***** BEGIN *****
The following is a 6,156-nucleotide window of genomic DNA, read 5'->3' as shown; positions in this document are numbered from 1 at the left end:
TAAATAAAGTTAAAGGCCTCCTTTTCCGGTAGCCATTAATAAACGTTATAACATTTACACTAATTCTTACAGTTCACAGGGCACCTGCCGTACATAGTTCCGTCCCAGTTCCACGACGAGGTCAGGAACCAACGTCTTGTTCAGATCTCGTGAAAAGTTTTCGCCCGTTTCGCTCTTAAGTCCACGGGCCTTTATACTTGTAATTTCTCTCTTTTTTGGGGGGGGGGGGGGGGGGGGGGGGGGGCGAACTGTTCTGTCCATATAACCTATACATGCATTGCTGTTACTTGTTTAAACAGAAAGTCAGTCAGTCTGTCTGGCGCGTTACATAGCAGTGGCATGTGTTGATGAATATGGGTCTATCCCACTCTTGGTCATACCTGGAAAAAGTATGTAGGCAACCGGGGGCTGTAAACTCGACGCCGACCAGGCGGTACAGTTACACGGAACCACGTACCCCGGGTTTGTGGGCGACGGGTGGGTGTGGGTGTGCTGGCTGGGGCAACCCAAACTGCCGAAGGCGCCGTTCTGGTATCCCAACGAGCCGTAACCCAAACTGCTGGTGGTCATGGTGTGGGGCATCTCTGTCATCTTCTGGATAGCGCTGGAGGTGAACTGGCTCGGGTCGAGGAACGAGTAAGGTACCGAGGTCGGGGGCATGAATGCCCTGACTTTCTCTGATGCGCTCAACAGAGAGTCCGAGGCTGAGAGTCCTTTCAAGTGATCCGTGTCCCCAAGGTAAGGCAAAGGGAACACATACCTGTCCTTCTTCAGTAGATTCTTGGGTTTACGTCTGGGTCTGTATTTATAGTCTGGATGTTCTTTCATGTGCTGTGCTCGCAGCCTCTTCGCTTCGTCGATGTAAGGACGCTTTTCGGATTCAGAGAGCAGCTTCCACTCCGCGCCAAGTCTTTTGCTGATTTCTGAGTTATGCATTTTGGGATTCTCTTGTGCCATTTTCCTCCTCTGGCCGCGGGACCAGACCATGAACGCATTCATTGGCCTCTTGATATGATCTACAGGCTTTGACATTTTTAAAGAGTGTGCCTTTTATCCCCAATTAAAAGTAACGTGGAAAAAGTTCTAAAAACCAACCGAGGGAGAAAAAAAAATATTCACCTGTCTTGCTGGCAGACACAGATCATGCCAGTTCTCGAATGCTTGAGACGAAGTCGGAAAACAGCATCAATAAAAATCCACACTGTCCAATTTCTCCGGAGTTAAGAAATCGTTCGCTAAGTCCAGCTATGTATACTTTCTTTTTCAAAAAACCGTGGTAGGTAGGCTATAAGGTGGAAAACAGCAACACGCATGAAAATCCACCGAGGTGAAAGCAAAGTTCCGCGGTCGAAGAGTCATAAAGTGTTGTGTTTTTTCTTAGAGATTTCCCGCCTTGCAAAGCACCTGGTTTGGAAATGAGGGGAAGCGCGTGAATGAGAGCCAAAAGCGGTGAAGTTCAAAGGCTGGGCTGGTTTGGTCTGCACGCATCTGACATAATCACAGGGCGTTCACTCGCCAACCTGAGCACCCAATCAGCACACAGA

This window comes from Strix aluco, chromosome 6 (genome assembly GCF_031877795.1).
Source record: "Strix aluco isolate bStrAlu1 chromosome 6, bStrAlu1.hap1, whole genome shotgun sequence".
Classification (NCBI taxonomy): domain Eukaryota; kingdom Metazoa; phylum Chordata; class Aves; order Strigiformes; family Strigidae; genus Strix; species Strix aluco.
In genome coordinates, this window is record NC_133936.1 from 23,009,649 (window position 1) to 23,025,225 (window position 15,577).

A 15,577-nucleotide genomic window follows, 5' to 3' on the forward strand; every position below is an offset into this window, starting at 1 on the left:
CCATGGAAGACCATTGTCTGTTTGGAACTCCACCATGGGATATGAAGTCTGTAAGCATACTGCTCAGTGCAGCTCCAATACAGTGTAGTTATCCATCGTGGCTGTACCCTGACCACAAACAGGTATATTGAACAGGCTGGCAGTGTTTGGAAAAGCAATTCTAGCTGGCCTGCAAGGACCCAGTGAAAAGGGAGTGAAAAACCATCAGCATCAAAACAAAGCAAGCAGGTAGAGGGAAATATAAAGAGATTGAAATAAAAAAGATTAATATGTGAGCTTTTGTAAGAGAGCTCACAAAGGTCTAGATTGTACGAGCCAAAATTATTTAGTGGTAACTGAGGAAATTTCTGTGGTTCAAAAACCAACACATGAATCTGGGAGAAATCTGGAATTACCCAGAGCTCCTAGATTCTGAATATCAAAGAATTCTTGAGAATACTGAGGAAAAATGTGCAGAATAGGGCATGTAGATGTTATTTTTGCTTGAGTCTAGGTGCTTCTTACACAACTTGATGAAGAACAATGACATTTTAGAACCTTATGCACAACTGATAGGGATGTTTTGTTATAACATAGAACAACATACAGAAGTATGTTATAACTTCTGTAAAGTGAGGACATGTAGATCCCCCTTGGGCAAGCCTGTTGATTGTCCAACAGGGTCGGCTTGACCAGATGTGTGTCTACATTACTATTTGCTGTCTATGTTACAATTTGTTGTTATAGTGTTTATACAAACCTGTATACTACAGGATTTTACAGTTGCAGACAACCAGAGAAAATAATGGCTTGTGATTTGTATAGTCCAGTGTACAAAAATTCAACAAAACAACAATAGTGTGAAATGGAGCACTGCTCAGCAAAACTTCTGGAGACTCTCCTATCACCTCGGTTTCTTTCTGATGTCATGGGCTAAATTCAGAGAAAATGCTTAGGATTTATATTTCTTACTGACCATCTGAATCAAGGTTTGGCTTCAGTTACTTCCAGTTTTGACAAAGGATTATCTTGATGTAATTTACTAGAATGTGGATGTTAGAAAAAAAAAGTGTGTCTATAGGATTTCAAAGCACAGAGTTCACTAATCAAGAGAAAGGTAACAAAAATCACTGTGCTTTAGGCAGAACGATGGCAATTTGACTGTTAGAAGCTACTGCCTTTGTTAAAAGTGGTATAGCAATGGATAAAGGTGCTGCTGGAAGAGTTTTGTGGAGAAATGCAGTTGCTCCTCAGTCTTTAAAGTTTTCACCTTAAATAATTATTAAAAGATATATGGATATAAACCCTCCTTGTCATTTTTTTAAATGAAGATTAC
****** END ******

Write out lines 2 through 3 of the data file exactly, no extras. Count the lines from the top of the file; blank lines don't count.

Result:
TAAATAAAGTTAAAGGCCTCCTTTTCCGGTAGCCATTAATAAACGTTATAACATTTACACTAATTCTTACAGTTCACAGGGCACCTGCCGTACATAGTTCCGTCCCAGTTCCACGACGAGGTCAGGAACCAACGTCTTGTTCAGATCTCGTGAAAAGTTTTCGCCCGTTTCGCTCTTAAGTCCACGGGCCTTTATACTTGTAATTTCTCTCTTTTTTGGGGGGGGGGGGGGGGGGGGGGGGGGGCGAACTGTTCTGTCCATATAACCTATACATGCATTGCTGTTACTTGTTTAAACAGAAAGTCAGTCAGTCTGTCTGGCGCGTTACATAGCAGTGGCATGTGTTGATGAATATGGGTCTATCCCACTCTTGGTCATACCTGGAAAAAGTATGTAGGCAACCGGGGGCTGTAAACTCGACGCCGACCAGGCGGTACAGTTACACGGAACCACGTACCCCGGGTTTGTGGGCGACGGGTGGGTGTGGGTGTGCTGGCTGGGGCAACCCAAACTGCCGAAGGCGCCGTTCTGGTATCCCAACGAGCCGTAACCCAAACTGCTGGTGGTCATGGTGTGGGGCATCTCTGTCATCTTCTGGATAGCGCTGGAGGTGAACTGGCTCGGGTCGAGGAACGAGTAAGGTACCGAGGTCGGGGGCATGAATGCCCTGACTTTCTCTGATGCGCTCAACAGAGAGTCCGAGGCTGAGAGTCCTTTCAAGTGATCCGTGTCCCCAAGGTAAGGCAAAGGGAACACATACCTGTCCTTCTTCAGTAGATTCTTGGGTTTACGTCTGGGTCTGTATTTATAGTCTGGATGTTCTTTCATGTGCTGTGCTCGCAGCCTCTTCGCTTCGTCGATGTAAGGACGCTTTTCGGATTCAGAGAGCAGCTTCCACTCCGCGCCAAGTCTTTTGCTGATTTCTGAGTTATGCATTTTGGGATTCTCTTGTGCCATTTTCCTCCTCTGGCCGCGGGACCAGACCATGAACGCATTCATTGGCCTCTTGATATGATCTACAGGCTTTGACATTTTTAAAGAGTGTGCCTTTTATCCCCAATTAAAAGTAACGTGGAAAAAGTTCTAAAAACCAACCGAGGGAGAAAAAAAAATATTCACCTGTCTTGCTGGCAGACACAGATCATGCCAGTTCTCGAATGCTTGAGACGAAGTCGGAAAACAGCATCAATAAAAATCCACACTGTCCAATTTCTCCGGAGTTAAGAAATCGTTCGCTAAGTCCAGCTATGTATACTTTCTTTTTCAAAAAACCGTGGTAGGTAGGCTATAAGGTGGAAAACAGCAACACGCATGAAAATCCACCGAGGTGAAAGCAAAGTTCCGCGGTCGAAGAGTCATAAAGTGTTGTGTTTTTTCTTAGAGATTTCCCGCCTTGCAAAGCACCTGGTTTGGAAATGAGGGGAAGCGCGTGAATGAGAGCCAAAAGCGGTGAAGTTCAAAGGCTGGGCTGGTTTGGTCTGCACGCATCTGACATAATCACAGGGCGTTCACTCGCCAACCTGAGCACCCAATCAGCACACAGA

This window comes from Strix aluco, chromosome 6 (genome assembly GCF_031877795.1).